(Intent: COVID is an example. Leader – find common ground and unity in this discussion. The focus should relate to our relationship with Christ and not on the interests of the world.)
4. Take a look at verses 5-9. A. What is the value in recounting what the Lord and people have done in the past? B. What are some ways that you can bring the Lord to mind when you have fears or concerns?
(Intent: A. When we remember what the Lord has done in the past, we are encouraged to look to Him to answer us today. Remembering also helps us take the long view of the Lord’s kingdom purposes in our circumstance or situation. B. Answers may include: reviewing our journals, recalling favorite scriptures, remembering past deliverances, or drawing near to Him through prayer.)
5. Read II Chronicles 20:10-12. A. In Deuteronomy 2:4-6, when Israel first approached the Promised Land, God warned them not to provoke their relatives in Edom – including Seir – to war. Discuss any other deeper reasons why the Lord may have issued this command. B. Recount a time when the Lord didn’t seem to answer your prayer but later answered in another way.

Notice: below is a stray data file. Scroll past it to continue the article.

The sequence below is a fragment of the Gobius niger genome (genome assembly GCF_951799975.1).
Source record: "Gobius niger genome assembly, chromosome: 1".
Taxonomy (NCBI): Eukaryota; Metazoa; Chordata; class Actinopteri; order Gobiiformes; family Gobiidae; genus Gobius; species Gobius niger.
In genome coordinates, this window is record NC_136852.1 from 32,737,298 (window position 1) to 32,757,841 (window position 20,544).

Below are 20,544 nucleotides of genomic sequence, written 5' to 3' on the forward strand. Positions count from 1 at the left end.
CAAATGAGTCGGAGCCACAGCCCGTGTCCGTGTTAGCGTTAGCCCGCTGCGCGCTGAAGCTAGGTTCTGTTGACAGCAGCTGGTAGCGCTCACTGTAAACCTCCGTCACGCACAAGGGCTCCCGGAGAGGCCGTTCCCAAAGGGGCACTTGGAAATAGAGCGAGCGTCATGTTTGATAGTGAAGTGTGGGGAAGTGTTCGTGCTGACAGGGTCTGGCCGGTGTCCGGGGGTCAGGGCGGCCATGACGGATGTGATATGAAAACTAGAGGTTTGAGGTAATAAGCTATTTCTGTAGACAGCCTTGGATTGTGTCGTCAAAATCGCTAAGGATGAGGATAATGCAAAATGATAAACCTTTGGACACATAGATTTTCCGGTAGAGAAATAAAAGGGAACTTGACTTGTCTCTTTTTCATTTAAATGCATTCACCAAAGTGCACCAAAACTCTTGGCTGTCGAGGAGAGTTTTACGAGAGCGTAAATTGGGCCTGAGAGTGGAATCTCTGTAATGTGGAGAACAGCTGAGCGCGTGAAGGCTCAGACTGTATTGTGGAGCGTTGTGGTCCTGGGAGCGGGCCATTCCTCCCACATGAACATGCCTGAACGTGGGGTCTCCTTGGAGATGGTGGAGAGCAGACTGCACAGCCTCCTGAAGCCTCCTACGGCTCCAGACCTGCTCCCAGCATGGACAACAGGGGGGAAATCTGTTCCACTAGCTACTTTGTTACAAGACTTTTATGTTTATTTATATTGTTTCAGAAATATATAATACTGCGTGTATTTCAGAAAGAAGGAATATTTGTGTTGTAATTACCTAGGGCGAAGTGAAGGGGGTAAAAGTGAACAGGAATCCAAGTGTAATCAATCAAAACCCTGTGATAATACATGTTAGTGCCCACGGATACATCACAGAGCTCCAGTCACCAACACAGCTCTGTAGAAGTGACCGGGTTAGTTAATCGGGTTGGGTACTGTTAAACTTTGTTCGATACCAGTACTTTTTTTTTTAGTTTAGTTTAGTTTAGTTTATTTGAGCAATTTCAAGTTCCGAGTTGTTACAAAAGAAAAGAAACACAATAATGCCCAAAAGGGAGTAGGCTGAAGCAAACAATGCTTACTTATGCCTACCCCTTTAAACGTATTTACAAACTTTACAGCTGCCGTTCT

(Intent: A. Knowing that Edom would later seek to attack Judah, the Lord may have kept Edom for destruction at that time, as recorded in II Chron. 20. This resulted in several things: 1) Israel showed respect for their relatives, as God commanded, 2) Judah witnessed the Lord’s miraculous deliverance in response to their prayer, and 3) the Lord demonstrated His special protection over His chosen people. B. In the same way, today, the Lord may delay action to a more appropriate time in a better way. For a NT example of this, see Jn. 11:14, Christ’s raising of Lazarus.)
6. II Chron. 20:13 tells us that all of the families of Judah came together to petition the Lord. A. What kind of situations call for us to gather as a group to pray? B. Is there a specific extraordinary circumstance facing you, your group, or our congregation that requires a united prayer effort?